By: Dana Maine and William Ezzell
Here's a question for the Homeowners' Association (HOA) directors and officers out there: how far back in time can your duties owed to an HOA stretch? In Thunderbolt Harbour Phase II Condominium Association, Inc. v. Ryan, a developer of a condominium expansion learned that they can extend to problems caused before the construction of the units was completed. No. A13A1827 2014WL1243858 (Ga. Ct. App. Mar. 27, 2014). The court held that a condominium developer, who was also the initial condominium HOA director, owed a fiduciary duty as a corporate officer to turn over the common areas to the HOA in good repair. Plaintiff argued the common areas had been damaged during the initial construction. The court reserved the decision for a jury as to whether the developer breached his duty and was personally responsible for problems in the common areas.
In Thunderbolt, the developer oversaw a 2001 expansion of a condo complex. Construction wrapped up in the fall of 2003 and that following December, the developer filed Articles of Incorporation and created a separate entity to act as the expansion's HOA. That same day, the original condominium complex amended its declaration to provide that the expansion units would be administered by the newly formed HOA. The developer named himself as the initial sole officer and director of the HOA. He obtained insurance policies and collected fees, depositing them into the HOA bank account he controlled. By 2005 all of the expansion units had been sold. In 2006, the developer relinquished his position and transferred control to the HOA itself. Four years later, owners began complaining of defects in the common areas that they attributed to construction defects and blamed the developer. They alleged he owed the HOA a fiduciary duty and breached this duty by failing to inspect and maintain the common areas and sue subcontractors for defects. The trial court disagreed, concluding any fiduciary duty to cure common area defects arising from construction did not exist. Without a duty to breach, there was no issue for a jury to decide and the director could not be held liable.
The appellate courtbreathed new life into the HOA's argument, concluding that a jury could find that the developer owed a fiduciary duty to protect the corporate property, which included repairing construction defects in the roofing and exterior cladding. Because the developer was the general contractor overseeing the expansion, controlled the bank account himself (instead of the HOA), was the sole officer from the HOA's inception, imposed fees, and obtained insurance coverage, a jury could reasonably find that a the developer's fiduciary duty extended to preventing construction defects incurred before the HOA was formed. If the director failed to maintain the common areas or address the construction defects, he could ultimately be personally liable for damages.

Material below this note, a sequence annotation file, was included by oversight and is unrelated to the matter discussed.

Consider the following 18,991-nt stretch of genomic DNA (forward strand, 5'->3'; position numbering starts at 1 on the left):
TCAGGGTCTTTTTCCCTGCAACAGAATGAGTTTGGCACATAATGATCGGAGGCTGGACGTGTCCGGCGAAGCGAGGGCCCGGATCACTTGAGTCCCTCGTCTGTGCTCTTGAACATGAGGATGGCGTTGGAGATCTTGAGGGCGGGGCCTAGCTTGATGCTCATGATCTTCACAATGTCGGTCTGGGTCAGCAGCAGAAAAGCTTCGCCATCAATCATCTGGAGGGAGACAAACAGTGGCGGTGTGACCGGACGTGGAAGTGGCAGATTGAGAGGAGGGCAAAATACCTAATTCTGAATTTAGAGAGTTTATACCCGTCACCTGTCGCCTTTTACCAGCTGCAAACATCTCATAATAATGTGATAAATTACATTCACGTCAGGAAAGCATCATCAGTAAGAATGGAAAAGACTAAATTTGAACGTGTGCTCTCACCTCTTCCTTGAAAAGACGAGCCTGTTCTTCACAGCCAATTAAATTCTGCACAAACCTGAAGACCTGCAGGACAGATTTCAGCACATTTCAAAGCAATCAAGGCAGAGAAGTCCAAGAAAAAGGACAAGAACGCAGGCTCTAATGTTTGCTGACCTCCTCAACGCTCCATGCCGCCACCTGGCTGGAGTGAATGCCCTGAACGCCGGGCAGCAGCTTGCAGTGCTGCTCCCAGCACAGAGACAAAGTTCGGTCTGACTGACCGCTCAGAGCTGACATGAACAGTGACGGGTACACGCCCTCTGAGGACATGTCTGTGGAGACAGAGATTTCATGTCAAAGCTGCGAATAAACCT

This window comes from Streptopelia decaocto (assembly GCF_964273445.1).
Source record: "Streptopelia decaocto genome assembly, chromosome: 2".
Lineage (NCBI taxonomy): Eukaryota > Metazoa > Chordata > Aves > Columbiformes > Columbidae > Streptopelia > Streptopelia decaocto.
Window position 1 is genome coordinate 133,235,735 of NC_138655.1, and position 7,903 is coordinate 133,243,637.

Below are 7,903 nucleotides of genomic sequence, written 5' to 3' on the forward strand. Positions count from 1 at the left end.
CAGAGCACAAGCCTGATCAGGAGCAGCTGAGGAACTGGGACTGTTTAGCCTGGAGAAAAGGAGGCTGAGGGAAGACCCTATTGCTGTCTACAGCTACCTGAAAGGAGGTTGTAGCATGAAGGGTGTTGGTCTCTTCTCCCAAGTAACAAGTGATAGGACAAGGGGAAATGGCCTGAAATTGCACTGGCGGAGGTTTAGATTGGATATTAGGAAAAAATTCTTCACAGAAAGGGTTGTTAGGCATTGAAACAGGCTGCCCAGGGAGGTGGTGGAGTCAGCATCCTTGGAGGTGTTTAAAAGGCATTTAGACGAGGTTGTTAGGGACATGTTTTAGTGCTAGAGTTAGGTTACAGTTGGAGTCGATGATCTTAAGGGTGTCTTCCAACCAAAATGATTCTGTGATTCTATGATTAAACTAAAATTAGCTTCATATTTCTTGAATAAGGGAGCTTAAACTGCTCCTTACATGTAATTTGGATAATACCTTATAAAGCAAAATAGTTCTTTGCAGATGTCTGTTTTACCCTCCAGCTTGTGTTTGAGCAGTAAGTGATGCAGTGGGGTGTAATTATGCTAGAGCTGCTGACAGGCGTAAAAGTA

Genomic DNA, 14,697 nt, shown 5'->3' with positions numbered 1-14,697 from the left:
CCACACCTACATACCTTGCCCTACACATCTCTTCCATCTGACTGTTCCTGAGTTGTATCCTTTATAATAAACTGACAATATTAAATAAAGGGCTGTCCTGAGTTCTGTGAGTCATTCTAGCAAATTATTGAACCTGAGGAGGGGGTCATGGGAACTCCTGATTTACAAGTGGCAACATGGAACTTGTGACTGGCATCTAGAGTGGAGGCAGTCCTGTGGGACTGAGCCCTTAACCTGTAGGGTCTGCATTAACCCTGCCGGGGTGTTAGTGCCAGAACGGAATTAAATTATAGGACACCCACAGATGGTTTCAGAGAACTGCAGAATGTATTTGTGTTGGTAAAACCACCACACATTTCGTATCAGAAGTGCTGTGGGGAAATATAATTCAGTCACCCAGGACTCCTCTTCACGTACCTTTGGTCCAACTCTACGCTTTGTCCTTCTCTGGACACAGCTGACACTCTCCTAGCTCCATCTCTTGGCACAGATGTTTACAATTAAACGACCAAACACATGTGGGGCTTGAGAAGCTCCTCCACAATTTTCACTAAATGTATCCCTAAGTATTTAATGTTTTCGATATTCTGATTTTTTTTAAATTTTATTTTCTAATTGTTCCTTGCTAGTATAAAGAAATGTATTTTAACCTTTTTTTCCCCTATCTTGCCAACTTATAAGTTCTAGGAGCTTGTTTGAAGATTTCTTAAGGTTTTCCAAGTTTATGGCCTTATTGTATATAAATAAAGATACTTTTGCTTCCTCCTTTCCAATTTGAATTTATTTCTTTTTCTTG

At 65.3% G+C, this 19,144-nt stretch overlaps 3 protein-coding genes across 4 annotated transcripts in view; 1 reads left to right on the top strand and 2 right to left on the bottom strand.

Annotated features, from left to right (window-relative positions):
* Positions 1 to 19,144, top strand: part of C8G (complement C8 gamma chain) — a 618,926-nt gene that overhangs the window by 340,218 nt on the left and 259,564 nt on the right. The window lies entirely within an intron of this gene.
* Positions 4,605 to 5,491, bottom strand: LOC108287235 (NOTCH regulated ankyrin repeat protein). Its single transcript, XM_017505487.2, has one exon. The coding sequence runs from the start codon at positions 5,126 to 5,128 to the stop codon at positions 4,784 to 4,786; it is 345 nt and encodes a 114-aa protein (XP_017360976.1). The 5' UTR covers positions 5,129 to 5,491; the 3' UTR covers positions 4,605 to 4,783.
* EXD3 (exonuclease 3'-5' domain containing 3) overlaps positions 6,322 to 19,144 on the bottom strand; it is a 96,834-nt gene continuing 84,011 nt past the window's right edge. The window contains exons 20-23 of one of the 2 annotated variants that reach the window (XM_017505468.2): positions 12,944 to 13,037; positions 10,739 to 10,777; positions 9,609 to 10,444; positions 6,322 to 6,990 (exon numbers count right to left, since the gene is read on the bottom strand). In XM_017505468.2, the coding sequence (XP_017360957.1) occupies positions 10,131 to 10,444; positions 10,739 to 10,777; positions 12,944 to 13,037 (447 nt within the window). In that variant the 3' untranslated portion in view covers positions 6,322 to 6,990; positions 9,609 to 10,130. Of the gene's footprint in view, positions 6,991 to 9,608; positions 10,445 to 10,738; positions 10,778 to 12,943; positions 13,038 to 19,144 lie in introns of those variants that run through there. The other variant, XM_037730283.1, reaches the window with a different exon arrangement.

Fiduciary duties owed by HOA directors are nothing new. This case is nevertheless alarming because the Court concluded a fiduciary duty to maintain common areas and cure construction defects, derived through the developer's position as HOA director, extended to problems that arose before the HOA even existed. As a corporate officer, the developer owed a duty to maintain the common areas and breached this duty when he supposedly turned over the expansion in poor repair. Additionally, as the Court of Appeals highlighted, the director's unilateral authority to act on behalf of the HOA could support a jury's decision to reasonably conclude that the director was an agent for the HOA, creating the fiduciary duty. Because agency relationships in turn create fiduciary obligations, the developer's unilateral supervision and administration of the expansion could qualify him as an agent and thus possibly responsible for failing to turn the common areas over in good repair.
The developer did not appeal to the State Supreme Court. This precedent therefore, while state specific, raises concerns for developers as the reach of a possible fiduciary duty has been expanded in time. If a condominium developer owes a subsequent HOA a fiduciary duty to preventing or curing construction defects before the HOA's formation, just how far back can the duty to protect corporate property extend? Based on this case, the duty can reach as far back as the initial construction.